12 Wisconsin Insurance, Claims and Liability Law P a g e 12 Asbestos Personal Injury Cases in Wisconsin In Wisconsin, many of the state s asbestos-related claims originate in the Milwaukee because of the city s history of paper manufacturing and metal works industries. Asbestos-related claims are also common in Green Bay, Madison and Waukesha. The Wisconsin Supreme Court has not addressed the question of how much exposure evidence a plaintiff in an asbestos-related case must produce to raise a material issue of fact as to causation to avoid a summary judgment motion. The Wisconsin Court of Appeals has also refused to apply a bright-line test in asbestos causation cases. Instead, Wisconsin courts decide asbestos causation issues based on the totality of circumstances surrounding an individual plaintiff and his claims. In brief, Wisconsin courts determine whether or not a particular product had the effect of producing a harm such that a reasonable person would regard the product as the cause of the injury. Some Wisconsin courts follow the substantial factor test, under which a product must have been a substantial factor in bringing about a plaintiff s injury. A plaintiff s showing of a mere possibility that the plaintiff was exposed to the asbestos product will likely not amount to enough evidence to survive a summary judgment motion in the courts of this State. Wisconsin courts have also denied summary judgment where a plaintiff showed he did the kind of work that used asbestos and that his employer bought or likely bought asbestos from a defendant. From this evidence, a reasonable jury could infer that a plaintiff used asbestos in his work. One Wisconsin court denied summary judgment when a plaintiff showed only that a defendant company used asbestos-containing products simultaneously with the plaintiff s presence at a work site.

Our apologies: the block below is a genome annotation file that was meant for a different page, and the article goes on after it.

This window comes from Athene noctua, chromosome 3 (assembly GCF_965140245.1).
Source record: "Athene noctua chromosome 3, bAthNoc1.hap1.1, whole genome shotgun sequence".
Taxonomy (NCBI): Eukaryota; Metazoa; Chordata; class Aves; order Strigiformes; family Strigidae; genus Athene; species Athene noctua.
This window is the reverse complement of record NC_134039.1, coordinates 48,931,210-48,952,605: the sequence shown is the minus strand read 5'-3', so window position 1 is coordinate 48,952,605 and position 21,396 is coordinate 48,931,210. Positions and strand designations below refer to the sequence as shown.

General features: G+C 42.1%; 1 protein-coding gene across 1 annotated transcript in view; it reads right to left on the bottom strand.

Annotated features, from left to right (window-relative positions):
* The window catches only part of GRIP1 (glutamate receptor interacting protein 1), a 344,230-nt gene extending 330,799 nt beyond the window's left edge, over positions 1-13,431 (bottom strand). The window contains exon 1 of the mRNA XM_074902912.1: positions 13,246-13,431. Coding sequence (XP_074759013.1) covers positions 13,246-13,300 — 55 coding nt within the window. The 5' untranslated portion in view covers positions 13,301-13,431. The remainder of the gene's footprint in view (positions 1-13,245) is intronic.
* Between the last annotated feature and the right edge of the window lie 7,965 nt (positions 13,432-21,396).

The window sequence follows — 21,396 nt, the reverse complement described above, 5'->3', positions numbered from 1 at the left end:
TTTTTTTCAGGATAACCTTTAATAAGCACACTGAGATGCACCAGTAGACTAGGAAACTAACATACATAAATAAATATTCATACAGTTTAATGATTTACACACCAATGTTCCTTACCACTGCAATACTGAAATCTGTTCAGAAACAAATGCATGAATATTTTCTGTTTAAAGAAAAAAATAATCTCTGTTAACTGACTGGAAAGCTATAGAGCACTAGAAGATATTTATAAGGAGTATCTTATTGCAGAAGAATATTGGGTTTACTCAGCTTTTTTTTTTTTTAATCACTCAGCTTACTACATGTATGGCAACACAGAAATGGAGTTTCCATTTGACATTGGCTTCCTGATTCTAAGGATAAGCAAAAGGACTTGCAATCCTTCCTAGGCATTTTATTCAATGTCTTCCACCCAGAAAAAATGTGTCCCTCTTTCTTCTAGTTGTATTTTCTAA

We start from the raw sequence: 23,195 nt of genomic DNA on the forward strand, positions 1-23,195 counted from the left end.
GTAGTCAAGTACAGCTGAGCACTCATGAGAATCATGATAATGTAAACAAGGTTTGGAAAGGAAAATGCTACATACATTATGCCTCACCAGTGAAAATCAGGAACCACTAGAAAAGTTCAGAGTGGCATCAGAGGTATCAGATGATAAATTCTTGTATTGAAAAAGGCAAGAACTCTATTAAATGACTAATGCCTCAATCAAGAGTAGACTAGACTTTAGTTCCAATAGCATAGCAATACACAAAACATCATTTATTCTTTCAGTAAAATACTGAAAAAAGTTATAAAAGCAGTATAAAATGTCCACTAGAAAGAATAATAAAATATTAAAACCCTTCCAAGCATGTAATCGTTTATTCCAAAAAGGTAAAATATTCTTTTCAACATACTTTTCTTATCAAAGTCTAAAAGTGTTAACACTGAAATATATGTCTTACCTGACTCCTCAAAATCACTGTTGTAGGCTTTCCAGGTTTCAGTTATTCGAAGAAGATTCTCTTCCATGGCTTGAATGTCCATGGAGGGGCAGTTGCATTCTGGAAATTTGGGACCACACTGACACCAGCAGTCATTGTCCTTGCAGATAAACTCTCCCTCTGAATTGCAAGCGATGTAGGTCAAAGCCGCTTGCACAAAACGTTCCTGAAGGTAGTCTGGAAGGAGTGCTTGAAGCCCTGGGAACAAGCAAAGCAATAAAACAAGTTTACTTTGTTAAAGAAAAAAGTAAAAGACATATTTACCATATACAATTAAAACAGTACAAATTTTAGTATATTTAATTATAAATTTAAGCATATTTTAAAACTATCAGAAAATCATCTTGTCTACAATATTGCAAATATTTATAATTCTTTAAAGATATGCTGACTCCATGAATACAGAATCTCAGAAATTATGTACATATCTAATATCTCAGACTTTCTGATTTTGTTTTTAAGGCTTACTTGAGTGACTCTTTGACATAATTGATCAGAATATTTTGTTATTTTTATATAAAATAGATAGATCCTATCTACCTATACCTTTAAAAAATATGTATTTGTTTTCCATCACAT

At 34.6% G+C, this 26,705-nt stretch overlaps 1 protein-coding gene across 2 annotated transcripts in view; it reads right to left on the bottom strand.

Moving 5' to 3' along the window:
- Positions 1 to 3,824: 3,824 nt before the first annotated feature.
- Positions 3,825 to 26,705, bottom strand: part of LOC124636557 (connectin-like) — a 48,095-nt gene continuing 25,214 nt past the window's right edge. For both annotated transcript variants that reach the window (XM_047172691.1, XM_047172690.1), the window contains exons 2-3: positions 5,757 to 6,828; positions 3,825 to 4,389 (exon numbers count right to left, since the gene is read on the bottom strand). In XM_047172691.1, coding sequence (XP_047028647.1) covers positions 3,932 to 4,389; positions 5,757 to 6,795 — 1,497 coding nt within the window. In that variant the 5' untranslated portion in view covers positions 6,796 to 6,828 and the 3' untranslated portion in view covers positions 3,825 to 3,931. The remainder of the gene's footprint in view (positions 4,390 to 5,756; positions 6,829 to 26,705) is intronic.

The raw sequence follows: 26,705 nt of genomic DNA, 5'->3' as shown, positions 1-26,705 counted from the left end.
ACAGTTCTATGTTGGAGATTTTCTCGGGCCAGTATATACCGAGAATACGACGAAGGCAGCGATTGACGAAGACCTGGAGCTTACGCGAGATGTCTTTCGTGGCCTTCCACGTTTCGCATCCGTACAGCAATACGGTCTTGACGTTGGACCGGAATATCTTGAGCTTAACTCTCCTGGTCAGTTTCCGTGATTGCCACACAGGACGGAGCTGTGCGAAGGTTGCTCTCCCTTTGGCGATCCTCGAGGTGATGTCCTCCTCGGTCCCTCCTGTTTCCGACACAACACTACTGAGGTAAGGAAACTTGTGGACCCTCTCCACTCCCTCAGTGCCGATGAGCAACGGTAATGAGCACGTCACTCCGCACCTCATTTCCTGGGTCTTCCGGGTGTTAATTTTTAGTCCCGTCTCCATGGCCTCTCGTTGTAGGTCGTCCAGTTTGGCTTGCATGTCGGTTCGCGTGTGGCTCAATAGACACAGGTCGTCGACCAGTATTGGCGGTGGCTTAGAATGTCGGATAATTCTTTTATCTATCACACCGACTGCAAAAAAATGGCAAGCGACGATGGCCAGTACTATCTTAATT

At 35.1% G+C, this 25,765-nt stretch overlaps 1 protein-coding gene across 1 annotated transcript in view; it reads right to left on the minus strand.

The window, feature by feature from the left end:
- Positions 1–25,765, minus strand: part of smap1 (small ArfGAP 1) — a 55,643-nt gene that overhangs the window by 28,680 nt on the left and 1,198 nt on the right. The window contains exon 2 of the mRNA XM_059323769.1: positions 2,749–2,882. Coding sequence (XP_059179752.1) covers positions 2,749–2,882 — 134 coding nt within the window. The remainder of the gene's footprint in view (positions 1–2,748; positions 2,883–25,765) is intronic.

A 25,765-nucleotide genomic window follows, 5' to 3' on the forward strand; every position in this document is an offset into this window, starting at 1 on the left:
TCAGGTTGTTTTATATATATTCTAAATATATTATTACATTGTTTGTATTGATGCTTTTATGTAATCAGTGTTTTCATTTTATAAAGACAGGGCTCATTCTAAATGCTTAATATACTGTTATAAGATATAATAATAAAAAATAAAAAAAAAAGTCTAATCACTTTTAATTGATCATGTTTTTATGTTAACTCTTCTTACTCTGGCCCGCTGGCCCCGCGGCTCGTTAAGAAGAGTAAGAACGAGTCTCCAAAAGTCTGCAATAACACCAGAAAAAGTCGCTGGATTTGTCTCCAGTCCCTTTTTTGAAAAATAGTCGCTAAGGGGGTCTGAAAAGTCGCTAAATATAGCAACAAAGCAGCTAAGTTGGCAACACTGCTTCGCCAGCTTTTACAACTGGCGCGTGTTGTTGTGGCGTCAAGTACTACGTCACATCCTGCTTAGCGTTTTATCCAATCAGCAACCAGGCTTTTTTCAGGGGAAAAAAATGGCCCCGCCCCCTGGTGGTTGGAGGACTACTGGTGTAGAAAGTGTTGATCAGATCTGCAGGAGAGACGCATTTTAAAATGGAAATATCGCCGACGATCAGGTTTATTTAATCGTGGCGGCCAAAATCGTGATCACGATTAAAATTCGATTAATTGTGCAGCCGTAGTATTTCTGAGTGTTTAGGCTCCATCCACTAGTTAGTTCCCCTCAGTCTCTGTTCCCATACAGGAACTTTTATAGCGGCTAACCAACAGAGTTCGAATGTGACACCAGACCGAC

13 Wisconsin Insurance, Claims and Liability Law P a g e 13 Wrongful Death Actions In Wisconsin, a wrongful death claim may be brought by the personal representative of a deceased person or by a person to whom any amount recovered should belong. The essential elements of a wrongful death claim in this State are: (1) the defendant committed a wrongful act; (2) the wrongful act proximately caused the death of the decedent; (3) there are survivors to be compensated for their losses resulting from the decedent s death; (4) if death had not ensued, the defendant would have been liable to the decedent in an action for damages; and (5) a showing of pecuniary injury to the relative(s) involved. Wrongful death actions are subject to a two-year statute of limitations and begin to accrue upon the death of the decedent, unless the death results from malpractice in that case, case the two-year period is tolled on the date the malpractice is initially discovered. Recoverable Economic Damages In a wrongful death case, a deceased person s next of kin may recover money damages, including: Damages arising from medical expenses and care Cemetery and funeral expenses Loss of earnings and earning capacity Loss of income or support Cost of substitute domestic services Loss of employment or business or employment opportunities Loss of use of property Cost of repair or replacement Other monetary losses Recoverable Noneconomic Damages in wrongful death lawsuits include those for: Pain and suffering Inconvenience Mental anguish Emotional distress Loss of society and companionship Loss of consortium Injury to reputation Humiliation Other nonmonetary damage Wisconsin law caps the amount family members may receive for loss of society and companionship at up to $350,000 for a deceased adult and up to $500,000 for a deceased minor. See, Wis. Stat